Skip to main content


June 25, 2022 | Expert Insights

While Climate Summits build pressure to impose targets for carbon emissions, developing economies across the board bemoan the fact that they are being compelled to pay for the centuries of excesses of their richer counterparts. Implementing the new guidelines will come at a high cost to the economies of poor countries already heavily in debt to rich nations and multilateral institutions controlled by the big economies.


With the 27th session of the Conference of the Parties (COP27) scheduled in Sharm el Sheik, Egypt, less than six months away, experts are heading to the hottest and the driest part of the planet, the Middle East, and North Africa (MENA) to spur the region’s metamorphosis to clean energy. Held under the shadows of war in Europe (hopefully which would have stopped by then) and an impending global recession, the venue will witness developing countries bargaining hard for financial assistance.

Most of the world’s major economies, and everyone a mammoth emitter of greenhouse gases for decades, have yet to fulfil the vow they made at Glasgow last November to reinforce their targets on emissions cuts. The work to turn the pledges of climate finance from rich countries into projects on the ground helping the impoverished countries has been unhurried. The numerous pledges are yet to be turned to action on the ground.



The International Energy Agency recorded the highest yearly pitch of global carbon dioxide (CO2) emissions for the energy sector in 2021. Transmuting energy systems is costly and is a laborious undertaking worldwide, for which we need a secure pathway. For oil and gas producers in MENA, this chore is even harder, particularly since 95 per cent of their electricity is generated from cheap, locally available fossil fuels.

Climate change has also been drying and warming the region faster than anywhere else on Earth, making it more exposed to extreme weather events such as drought. A mechanism for the region that is safe and fair must be created, and COP27 can serve as a plan of action. Climate change negotiations highlight mainly energy and decarbonisation while other key issues such as water scarcity and justice are not getting due attention. Laying down identical solution initiatives is inaccurate because not all countries have access to equal resources and opportunities.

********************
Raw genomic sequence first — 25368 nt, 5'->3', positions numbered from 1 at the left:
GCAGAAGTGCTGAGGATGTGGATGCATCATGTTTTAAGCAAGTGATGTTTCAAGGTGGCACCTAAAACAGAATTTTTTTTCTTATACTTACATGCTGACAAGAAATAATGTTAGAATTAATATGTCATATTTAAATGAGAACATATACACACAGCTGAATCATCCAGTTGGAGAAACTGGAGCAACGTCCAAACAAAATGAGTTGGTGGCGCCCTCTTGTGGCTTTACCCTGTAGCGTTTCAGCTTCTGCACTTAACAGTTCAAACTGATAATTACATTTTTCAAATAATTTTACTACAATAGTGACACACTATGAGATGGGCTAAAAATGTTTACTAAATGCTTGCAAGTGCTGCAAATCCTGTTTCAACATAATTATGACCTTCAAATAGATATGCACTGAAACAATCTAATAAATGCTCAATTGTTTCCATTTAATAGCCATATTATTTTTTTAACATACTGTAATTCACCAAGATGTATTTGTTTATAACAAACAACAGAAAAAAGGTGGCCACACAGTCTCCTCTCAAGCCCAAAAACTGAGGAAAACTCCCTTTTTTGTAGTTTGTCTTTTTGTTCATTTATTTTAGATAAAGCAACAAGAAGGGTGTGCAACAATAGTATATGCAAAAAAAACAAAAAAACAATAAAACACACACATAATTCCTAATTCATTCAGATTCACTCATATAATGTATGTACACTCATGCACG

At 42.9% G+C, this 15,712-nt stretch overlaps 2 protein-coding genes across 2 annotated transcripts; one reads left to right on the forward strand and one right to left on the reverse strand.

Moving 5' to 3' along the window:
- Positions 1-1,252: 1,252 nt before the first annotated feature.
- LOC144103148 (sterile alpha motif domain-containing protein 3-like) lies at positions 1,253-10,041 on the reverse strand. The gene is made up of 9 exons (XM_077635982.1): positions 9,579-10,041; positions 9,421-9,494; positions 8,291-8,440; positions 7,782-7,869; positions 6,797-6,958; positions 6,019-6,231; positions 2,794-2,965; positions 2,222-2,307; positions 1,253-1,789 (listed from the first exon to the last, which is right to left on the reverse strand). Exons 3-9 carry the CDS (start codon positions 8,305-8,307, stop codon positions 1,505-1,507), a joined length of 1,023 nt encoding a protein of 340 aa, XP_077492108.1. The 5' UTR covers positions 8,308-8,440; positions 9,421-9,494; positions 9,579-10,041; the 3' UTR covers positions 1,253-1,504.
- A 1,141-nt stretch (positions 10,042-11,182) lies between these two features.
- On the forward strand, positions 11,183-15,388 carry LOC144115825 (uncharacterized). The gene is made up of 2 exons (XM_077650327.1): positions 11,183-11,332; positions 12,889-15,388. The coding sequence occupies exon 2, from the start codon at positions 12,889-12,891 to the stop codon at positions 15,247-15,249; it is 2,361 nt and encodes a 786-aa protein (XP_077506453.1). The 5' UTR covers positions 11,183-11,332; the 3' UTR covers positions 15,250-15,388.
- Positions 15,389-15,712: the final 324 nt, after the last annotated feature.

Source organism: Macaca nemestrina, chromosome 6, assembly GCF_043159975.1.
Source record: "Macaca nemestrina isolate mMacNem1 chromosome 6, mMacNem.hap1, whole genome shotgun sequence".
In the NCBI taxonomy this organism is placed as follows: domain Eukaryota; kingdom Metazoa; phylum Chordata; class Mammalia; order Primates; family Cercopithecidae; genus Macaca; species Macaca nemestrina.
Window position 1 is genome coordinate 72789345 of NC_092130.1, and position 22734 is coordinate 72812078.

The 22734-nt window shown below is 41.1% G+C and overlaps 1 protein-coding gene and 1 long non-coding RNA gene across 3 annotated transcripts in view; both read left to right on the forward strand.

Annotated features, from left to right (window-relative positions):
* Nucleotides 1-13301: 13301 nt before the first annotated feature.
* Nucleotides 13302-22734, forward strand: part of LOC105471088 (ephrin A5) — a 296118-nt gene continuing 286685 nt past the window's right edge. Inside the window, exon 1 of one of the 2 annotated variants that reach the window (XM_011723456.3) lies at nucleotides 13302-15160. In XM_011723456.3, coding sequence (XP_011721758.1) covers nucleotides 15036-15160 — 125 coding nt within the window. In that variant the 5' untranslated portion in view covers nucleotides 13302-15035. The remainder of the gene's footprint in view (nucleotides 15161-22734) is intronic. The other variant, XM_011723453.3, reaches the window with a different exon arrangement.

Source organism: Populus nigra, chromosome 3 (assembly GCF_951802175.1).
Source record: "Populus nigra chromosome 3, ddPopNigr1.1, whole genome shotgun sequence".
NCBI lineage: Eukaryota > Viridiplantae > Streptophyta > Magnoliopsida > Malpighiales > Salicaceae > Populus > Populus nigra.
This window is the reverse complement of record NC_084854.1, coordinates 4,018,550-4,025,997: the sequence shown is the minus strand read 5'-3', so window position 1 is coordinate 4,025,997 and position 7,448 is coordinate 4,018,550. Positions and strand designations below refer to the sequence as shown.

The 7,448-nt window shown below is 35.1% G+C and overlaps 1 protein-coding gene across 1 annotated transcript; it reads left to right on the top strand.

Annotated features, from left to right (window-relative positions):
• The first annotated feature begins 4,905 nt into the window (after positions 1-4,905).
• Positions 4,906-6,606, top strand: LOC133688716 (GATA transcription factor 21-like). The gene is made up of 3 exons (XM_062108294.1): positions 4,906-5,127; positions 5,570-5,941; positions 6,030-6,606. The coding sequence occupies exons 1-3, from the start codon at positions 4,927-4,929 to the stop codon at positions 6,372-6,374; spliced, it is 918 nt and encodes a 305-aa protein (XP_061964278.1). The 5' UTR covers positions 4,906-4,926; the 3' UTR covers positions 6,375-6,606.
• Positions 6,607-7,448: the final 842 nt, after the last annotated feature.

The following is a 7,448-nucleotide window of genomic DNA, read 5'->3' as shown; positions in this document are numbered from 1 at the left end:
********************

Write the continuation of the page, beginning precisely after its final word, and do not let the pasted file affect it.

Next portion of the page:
MENA members have utilised the negotiations in Egypt to usher the region into focus, peculiarly regarding the challenges it faces in transitioning to clean energy. The most recent assessment by the Intergovernmental Panel on Climate Change (IPCC) left no uncertainty that quick and deep emissions will have to take place across all economies, including in MENA, to avert the worst effects of global warming. To do that, predominantly fossil fuel energy mixes in the region will need to start including more alternative sources. Renewables such as solar and wind have been appraised as possible alternatives.

However, hydropower may be the least prudent because electricity is generated by reservoirs of water stockaded by large dams, and excessive dam building for energy and agricultural purposes in the region has already accorded major rivers in Iran, Syria, Iraq, and Egypt drying up. Furthermore, rivers that transcend several countries can quickly become bones of contentions in an already surcharged atmosphere.

Most countries in the MENA region have economies that hang solely on revenue procured from the production and export of oil and gas. Energy metamorphosis means following international climate agreements, a scenario in which, by 2050, all greenhouse gases discharged into the atmosphere are balanced. For this to happen, these economies need to move from fossil fuels to renewable energy. With COP27 impending, it is likely that more nations, including Egypt, will be pressured into yielding decarbonisation plants faster. Saudi Arabia and the UAE have already done so.

Green financing opportunities are not equitable across the region. Iran, one of the highest carbon emitters in the world, is forbidden from receiving foreign investment to develop its renewable energy sector because of U.S. sanctions. War-raged nations, such as Iraq and Syria, will also have problems diverting the money urgently required for the priority task of reconstructing war-devastated cities and industries to clean energy.

According to a survey published by management consultancy McKinsey, lower-income fossil fuel-based nations will have to spend notably more on transitioning, given their high exposure to climate change and its damages.


  • The obstacles facing the region are very country-specific; each one has its own political economy that shapes the momentum and depth of its energy transition pathway. For the Middle East and North Africa, the energy mix will vary by country, and it depends on the region and the range of circumstances-including renewable resources, access to capital, and available alternatives. Even though natural gas is notoriously bad for the atmosphere and releases huge amounts of methane, it is being advocated as a bridging agent that can help pave the way for MENA’s transition to clean energy.
  • Major oil and gas producers like Iran, Qatar, the UAE, Saudi Arabia, Iraq, and Egypt have some of the world’s largest gas reserves. The ban on Russian oil and gas can prove a boon to them, filling their coffers. Hopefully, part of the earnings can be diverted to renewable clean energy.
  • Solar, wind, and green hydrogen are better alternatives to constitute. With important MENA countries establishing trade and diplomatic ties with Israel, a leader in renewables, it could lead to technology transfers that will benefit the MENA’s future energy mixes.